MO3518 Intellectuals in Interwar Western Europe, 1918-1939
Lecturer Dr Riccardo Bavaj
Credits 30
Availability TBA
Class Hour TBA
Description The end of the First World War heralded the beginning of an ‘age of ideologies’ (Karl Dietrich Bracher). Interwar Europe was gripped by a war of ideas that should undermine many fledgling democracies. This module examines the role played by intellectuals in that war. It engages their views on key ideas in political thought such as ‘nation’, ‘state’, ‘equality’ and ‘democracy’. Focussing on interwar Germany, Italy, France and Britain, this module provides crucial insights into the history of Western Europe’s struggle over different visions of the future.

Basic Reading
  • Terence Ball & Richard Bellamy (eds.), The Cambridge History of Twentieth-Century Political Thought (2003)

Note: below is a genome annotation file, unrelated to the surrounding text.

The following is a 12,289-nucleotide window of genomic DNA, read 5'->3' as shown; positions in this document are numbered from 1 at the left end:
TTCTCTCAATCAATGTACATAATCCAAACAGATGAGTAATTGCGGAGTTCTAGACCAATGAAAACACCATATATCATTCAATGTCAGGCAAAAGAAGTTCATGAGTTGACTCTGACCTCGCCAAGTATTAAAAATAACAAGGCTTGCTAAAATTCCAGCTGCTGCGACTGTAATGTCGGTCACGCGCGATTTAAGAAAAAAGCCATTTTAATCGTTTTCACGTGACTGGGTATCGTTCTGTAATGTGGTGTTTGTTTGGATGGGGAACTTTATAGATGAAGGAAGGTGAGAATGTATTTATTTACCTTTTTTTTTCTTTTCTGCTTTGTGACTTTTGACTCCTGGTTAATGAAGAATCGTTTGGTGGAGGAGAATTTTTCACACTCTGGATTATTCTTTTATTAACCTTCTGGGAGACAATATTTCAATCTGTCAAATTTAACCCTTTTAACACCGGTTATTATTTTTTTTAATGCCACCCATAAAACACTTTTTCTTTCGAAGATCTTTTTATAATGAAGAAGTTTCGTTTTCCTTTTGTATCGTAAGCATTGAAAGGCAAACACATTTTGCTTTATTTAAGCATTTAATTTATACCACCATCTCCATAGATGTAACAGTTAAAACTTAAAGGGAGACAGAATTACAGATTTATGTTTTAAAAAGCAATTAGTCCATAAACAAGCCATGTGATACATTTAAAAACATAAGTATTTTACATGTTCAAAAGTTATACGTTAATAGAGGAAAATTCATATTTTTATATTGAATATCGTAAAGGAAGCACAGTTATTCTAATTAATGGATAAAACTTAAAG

• Stefan Collini, Absent Minds. Intellectuals in Britain (2006)
  • Jeremy Jennings & Anthony Kemp-Welch (eds.), Intellectuals in Politics. From the Dreyfus Affair to Salman Rushdie (1997)
  • Anton Kaes et al. (eds.), The Weimar Republic Sourcebook (1994)
  • Jan-Werner Müller, Contesting Democracy. Political Ideas in Twentieth-Century Europe (2011)
  • Richard J. Overy, The Inter-War Crisis 1919-1939 (1994)



Course Structure

1.     Introduction
2.     The intellectual: a matter of definition
3.     The political setting: Western Europe after World War I
4.     Weimar Germany’s left-wing intellectuals: the Weltbühne and its circle
5.     Between French Clarté and Soviet magnificence: Romain Rolland and Henri Barbusse
6.     In search for a ‘new order’: Antonio Gramsci and Italian communism
7.     Essay Feedback Sessions
8.     Visions of social democracy in Britain: Harold Laski and the Webbs
9.     ‘Blessed are the powerful’: D.H. Lawrence and Ernst Jünger
10.  The ultranational and fascist challenge: Charles Maurras and Giovanni Gentile
11.  Germany’s dangerous mind: Carl Schmitt

Assessment 60% examination - 3-hour paper
40% two essays and a presentation

Learning Outcomes
  • Familiarity with key concepts of political thought
  • Ability to analyse primary sources in intellectual history
Restrictions None